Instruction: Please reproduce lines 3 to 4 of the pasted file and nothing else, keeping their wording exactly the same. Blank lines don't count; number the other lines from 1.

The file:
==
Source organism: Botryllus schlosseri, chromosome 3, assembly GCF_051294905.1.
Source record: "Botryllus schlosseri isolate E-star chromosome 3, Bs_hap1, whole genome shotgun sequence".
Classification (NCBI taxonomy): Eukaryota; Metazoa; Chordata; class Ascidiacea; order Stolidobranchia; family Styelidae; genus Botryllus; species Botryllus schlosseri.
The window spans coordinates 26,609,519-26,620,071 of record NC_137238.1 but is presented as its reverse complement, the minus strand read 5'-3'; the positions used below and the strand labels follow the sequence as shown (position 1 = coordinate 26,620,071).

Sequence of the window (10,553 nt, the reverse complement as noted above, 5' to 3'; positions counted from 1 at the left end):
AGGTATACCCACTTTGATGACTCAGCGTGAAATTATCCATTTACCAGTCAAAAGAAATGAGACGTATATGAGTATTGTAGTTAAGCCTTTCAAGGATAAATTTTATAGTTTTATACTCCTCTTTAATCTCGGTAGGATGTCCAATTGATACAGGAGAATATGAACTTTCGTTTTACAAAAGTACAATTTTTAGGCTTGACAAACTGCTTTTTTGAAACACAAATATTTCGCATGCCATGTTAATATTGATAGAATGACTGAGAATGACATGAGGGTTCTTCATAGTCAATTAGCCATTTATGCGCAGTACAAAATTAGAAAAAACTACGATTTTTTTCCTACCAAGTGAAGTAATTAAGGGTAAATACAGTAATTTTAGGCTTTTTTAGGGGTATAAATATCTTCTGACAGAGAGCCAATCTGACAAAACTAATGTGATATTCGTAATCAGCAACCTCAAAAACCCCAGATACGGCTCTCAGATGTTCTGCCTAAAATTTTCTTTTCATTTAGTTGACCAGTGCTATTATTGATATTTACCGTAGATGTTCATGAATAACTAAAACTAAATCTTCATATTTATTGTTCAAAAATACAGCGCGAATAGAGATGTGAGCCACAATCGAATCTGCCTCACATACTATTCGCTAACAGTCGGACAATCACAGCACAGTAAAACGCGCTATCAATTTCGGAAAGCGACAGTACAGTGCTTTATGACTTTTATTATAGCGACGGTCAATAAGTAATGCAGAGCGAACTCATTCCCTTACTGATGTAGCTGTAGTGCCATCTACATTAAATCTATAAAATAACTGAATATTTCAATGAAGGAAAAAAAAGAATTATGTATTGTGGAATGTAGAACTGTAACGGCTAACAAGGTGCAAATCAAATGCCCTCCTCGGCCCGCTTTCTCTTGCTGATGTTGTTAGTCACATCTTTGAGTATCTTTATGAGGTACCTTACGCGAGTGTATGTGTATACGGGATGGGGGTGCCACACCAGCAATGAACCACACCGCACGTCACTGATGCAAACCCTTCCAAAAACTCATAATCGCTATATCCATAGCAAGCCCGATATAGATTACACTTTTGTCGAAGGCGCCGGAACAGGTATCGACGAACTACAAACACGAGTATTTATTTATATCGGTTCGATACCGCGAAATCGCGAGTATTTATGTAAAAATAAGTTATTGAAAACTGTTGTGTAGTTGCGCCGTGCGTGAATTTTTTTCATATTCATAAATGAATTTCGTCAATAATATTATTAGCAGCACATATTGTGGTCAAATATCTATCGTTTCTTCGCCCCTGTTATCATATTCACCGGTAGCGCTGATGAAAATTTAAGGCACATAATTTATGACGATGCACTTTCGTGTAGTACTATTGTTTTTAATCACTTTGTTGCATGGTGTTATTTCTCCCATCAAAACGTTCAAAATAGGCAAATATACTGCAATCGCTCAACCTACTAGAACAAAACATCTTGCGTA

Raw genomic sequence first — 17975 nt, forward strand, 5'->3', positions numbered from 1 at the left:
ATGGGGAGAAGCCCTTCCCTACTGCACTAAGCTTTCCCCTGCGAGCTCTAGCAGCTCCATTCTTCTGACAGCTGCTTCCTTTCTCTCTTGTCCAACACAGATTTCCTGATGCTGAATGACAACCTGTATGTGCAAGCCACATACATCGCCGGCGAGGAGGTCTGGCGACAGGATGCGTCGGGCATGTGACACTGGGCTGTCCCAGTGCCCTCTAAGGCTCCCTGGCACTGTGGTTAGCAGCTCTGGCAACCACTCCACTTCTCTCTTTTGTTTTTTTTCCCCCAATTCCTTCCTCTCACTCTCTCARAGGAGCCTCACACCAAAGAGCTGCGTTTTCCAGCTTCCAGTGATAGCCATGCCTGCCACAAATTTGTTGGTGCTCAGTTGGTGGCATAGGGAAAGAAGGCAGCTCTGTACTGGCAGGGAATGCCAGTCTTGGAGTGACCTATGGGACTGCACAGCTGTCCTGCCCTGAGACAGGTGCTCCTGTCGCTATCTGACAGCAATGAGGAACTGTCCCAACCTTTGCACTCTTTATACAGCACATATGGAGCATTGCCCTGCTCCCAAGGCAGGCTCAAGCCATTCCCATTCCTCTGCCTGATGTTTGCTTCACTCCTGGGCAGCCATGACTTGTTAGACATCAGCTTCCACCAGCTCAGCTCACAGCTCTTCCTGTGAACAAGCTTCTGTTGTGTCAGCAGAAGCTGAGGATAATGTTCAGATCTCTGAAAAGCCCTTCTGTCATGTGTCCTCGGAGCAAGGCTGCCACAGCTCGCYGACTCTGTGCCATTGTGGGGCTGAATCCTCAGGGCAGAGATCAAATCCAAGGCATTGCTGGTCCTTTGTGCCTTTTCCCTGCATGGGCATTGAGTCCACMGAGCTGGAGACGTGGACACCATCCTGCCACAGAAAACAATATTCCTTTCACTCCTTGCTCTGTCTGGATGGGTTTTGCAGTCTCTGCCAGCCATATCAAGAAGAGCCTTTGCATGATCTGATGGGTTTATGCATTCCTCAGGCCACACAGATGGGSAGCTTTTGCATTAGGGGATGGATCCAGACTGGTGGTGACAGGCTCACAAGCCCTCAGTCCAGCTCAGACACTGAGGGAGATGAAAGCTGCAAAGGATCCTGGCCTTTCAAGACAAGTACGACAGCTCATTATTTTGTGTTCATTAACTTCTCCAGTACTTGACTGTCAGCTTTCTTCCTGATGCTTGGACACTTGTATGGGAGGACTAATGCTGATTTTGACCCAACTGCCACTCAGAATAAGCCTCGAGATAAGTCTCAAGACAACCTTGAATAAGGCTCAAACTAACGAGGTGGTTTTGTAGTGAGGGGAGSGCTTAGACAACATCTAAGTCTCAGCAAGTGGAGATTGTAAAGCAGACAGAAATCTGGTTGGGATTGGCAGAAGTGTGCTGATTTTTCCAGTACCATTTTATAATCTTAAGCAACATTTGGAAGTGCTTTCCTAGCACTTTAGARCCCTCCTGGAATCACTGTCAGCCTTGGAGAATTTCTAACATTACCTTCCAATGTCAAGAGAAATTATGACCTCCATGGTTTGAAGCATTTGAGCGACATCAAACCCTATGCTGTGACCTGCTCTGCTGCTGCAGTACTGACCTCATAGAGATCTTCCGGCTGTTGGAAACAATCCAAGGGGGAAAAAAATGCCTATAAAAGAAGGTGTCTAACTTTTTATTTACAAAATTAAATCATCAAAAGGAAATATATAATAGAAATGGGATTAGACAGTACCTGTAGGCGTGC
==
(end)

Classification (NCBI taxonomy): Eukaryota; Metazoa; Chordata; class Ascidiacea; order Stolidobranchia; family Styelidae; genus Botryllus; species Botryllus schlosseri.
The window spans coordinates 26,609,519-26,620,071 of record NC_137238.1 but is presented as its reverse complement, the minus strand read 5'-3'; the positions used below and the strand labels follow the sequence as shown (position 1 = coordinate 26,620,071).